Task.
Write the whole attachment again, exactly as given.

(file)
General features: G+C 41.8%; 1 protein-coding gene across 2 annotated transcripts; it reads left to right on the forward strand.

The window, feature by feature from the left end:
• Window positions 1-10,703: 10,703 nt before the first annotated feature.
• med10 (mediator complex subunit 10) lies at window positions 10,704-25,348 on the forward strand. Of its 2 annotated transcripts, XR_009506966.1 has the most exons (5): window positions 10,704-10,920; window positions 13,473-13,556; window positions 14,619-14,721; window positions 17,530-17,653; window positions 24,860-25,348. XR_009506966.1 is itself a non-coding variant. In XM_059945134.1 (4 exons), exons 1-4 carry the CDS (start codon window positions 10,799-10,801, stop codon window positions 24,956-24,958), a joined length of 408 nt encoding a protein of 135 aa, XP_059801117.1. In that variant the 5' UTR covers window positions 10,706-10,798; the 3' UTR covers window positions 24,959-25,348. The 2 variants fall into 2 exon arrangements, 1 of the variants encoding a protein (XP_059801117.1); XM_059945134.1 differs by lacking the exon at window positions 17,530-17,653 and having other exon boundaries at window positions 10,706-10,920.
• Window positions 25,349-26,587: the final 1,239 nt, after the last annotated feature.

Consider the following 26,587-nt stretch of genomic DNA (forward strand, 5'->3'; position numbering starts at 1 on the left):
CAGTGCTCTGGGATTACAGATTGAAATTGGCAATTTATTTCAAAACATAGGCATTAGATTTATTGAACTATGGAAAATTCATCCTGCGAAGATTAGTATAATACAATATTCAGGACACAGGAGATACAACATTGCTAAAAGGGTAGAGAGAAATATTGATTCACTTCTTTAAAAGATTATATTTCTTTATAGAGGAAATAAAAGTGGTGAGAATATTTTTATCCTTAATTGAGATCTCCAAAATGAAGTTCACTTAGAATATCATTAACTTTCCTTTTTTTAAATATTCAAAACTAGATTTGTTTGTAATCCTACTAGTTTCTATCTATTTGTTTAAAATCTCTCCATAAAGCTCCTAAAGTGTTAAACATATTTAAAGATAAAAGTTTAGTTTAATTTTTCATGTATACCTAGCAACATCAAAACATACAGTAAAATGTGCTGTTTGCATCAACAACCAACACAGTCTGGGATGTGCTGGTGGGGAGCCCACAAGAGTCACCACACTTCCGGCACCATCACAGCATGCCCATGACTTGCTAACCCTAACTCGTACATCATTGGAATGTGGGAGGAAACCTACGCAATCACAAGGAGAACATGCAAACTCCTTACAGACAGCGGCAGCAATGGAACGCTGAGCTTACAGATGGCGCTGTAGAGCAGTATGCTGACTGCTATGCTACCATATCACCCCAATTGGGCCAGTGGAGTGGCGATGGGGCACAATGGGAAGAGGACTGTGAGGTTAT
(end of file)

General features: G+C 41.8%; 1 protein-coding gene across 2 annotated transcripts; it reads left to right on the forward strand.

The window, feature by feature from the left end:
• Window positions 1-10,703: 10,703 nt before the first annotated feature.
• med10 (mediator complex subunit 10) lies at window positions 10,704-25,348 on the forward strand. Of its 2 annotated transcripts, XR_009506966.1 has the most exons (5): window positions 10,704-10,920; window positions 13,473-13,556; window positions 14,619-14,721; window positions 17,530-17,653; window positions 24,860-25,348. XR_009506966.1 is itself a non-coding variant. In XM_059945134.1 (4 exons), exons 1-4 carry the CDS (start codon window positions 10,799-10,801, stop codon window positions 24,956-24,958), a joined length of 408 nt encoding a protein of 135 aa, XP_059801117.1. In that variant the 5' UTR covers window positions 10,706-10,798; the 3' UTR covers window positions 24,959-25,348. The 2 variants fall into 2 exon arrangements, 1 of the variants encoding a protein (XP_059801117.1); XM_059945134.1 differs by lacking the exon at window positions 17,530-17,653 and having other exon boundaries at window positions 10,706-10,920.
• Window positions 25,349-26,587: the final 1,239 nt, after the last annotated feature.

Consider the following 26,587-nt stretch of genomic DNA (forward strand, 5'->3'; position numbering starts at 1 on the left):
CAGTGCTCTGGGATTACAGATTGAAATTGGCAATTTATTTCAAAACATAGGCATTAGATTTATTGAACTATGGAAAATTCATCCTGCGAAGATTAGTATAATACAATATTCAGGACACAGGAGATACAACATTGCTAAAAGGGTAGAGAGAAATATTGATTCACTTCTTTAAAAGATTATATTTCTTTATAGAGGAAATAAAAGTGGTGAGAATATTTTTATCCTTAATTGAGATCTCCAAAATGAAGTTCACTTAGAATATCATTAACTTTCCTTTTTTTAAATATTCAAAACTAGATTTGTTTGTAATCCTACTAGTTTCTATCTATTTGTTTAAAATCTCTCCATAAAGCTCCTAAAGTGTTAAACATATTTAAAGATAAAAGTTTAGTTTAATTTTTCATGTATACCTAGCAACATCAAAACATACAGTAAAATGTGCTGTTTGCATCAACAACCAACACAGTCTGGGATGTGCTGGTGGGGAGCCCACAAGAGTCACCACACTTCCGGCACCATCACAGCATGCCCATGACTTGCTAACCCTAACTCGTACATCATTGGAATGTGGGAGGAAACCTACGCAATCACAAGGAGAACATGCAAACTCCTTACAGACAGCGGCAGCAATGGAACGCTGAGCTTACAGATGGCGCTGTAGAGCAGTATGCTGACTGCTATGCTACCATATCACCCCAATTGGGCCAGTGGAGTGGCGATGGGGCACAATGGGAAGAGGACTGTGAGGTTAT